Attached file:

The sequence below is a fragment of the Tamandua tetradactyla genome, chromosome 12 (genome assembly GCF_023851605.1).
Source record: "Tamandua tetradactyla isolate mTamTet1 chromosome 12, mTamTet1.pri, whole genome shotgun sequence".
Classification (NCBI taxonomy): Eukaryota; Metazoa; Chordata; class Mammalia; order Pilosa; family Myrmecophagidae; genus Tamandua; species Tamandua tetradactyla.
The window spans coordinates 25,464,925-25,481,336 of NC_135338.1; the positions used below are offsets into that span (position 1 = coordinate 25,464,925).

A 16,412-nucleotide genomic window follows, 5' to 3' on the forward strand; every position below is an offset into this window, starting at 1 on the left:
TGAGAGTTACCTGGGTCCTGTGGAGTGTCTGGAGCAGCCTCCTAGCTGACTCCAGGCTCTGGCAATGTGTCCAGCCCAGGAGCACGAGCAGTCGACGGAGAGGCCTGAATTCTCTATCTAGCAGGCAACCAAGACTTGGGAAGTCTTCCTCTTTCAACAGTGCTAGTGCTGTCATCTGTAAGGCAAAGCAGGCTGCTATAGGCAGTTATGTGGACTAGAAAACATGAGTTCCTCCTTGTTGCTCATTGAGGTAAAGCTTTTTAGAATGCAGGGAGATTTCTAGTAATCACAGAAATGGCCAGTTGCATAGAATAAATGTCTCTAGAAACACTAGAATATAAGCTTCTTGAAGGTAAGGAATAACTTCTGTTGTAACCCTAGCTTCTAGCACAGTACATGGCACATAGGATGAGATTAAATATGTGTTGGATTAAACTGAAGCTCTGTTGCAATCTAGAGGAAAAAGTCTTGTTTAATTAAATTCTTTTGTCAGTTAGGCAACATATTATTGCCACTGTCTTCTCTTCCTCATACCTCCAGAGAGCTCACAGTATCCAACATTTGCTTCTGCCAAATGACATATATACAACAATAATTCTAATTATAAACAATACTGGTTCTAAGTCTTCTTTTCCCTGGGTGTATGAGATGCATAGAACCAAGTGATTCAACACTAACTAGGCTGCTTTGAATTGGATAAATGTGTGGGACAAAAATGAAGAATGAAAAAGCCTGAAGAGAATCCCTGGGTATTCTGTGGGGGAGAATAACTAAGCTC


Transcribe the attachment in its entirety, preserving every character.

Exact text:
The sequence below is a fragment of the Tamandua tetradactyla genome, chromosome 12 (genome assembly GCF_023851605.1).
Source record: "Tamandua tetradactyla isolate mTamTet1 chromosome 12, mTamTet1.pri, whole genome shotgun sequence".
Classification (NCBI taxonomy): Eukaryota; Metazoa; Chordata; class Mammalia; order Pilosa; family Myrmecophagidae; genus Tamandua; species Tamandua tetradactyla.
The window spans coordinates 25,464,925-25,481,336 of NC_135338.1; the positions used below are offsets into that span (position 1 = coordinate 25,464,925).

A 16,412-nucleotide genomic window follows, 5' to 3' on the forward strand; every position below is an offset into this window, starting at 1 on the left:
TGAGAGTTACCTGGGTCCTGTGGAGTGTCTGGAGCAGCCTCCTAGCTGACTCCAGGCTCTGGCAATGTGTCCAGCCCAGGAGCACGAGCAGTCGACGGAGAGGCCTGAATTCTCTATCTAGCAGGCAACCAAGACTTGGGAAGTCTTCCTCTTTCAACAGTGCTAGTGCTGTCATCTGTAAGGCAAAGCAGGCTGCTATAGGCAGTTATGTGGACTAGAAAACATGAGTTCCTCCTTGTTGCTCATTGAGGTAAAGCTTTTTAGAATGCAGGGAGATTTCTAGTAATCACAGAAATGGCCAGTTGCATAGAATAAATGTCTCTAGAAACACTAGAATATAAGCTTCTTGAAGGTAAGGAATAACTTCTGTTGTAACCCTAGCTTCTAGCACAGTACATGGCACATAGGATGAGATTAAATATGTGTTGGATTAAACTGAAGCTCTGTTGCAATCTAGAGGAAAAAGTCTTGTTTAATTAAATTCTTTTGTCAGTTAGGCAACATATTATTGCCACTGTCTTCTCTTCCTCATACCTCCAGAGAGCTCACAGTATCCAACATTTGCTTCTGCCAAATGACATATATACAACAATAATTCTAATTATAAACAATACTGGTTCTAAGTCTTCTTTTCCCTGGGTGTATGAGATGCATAGAACCAAGTGATTCAACACTAACTAGGCTGCTTTGAATTGGATAAATGTGTGGGACAAAAATGAAGAATGAAAAAGCCTGAAGAGAATCCCTGGGTATTCTGTGGGGGAGAATAACTAAGCTC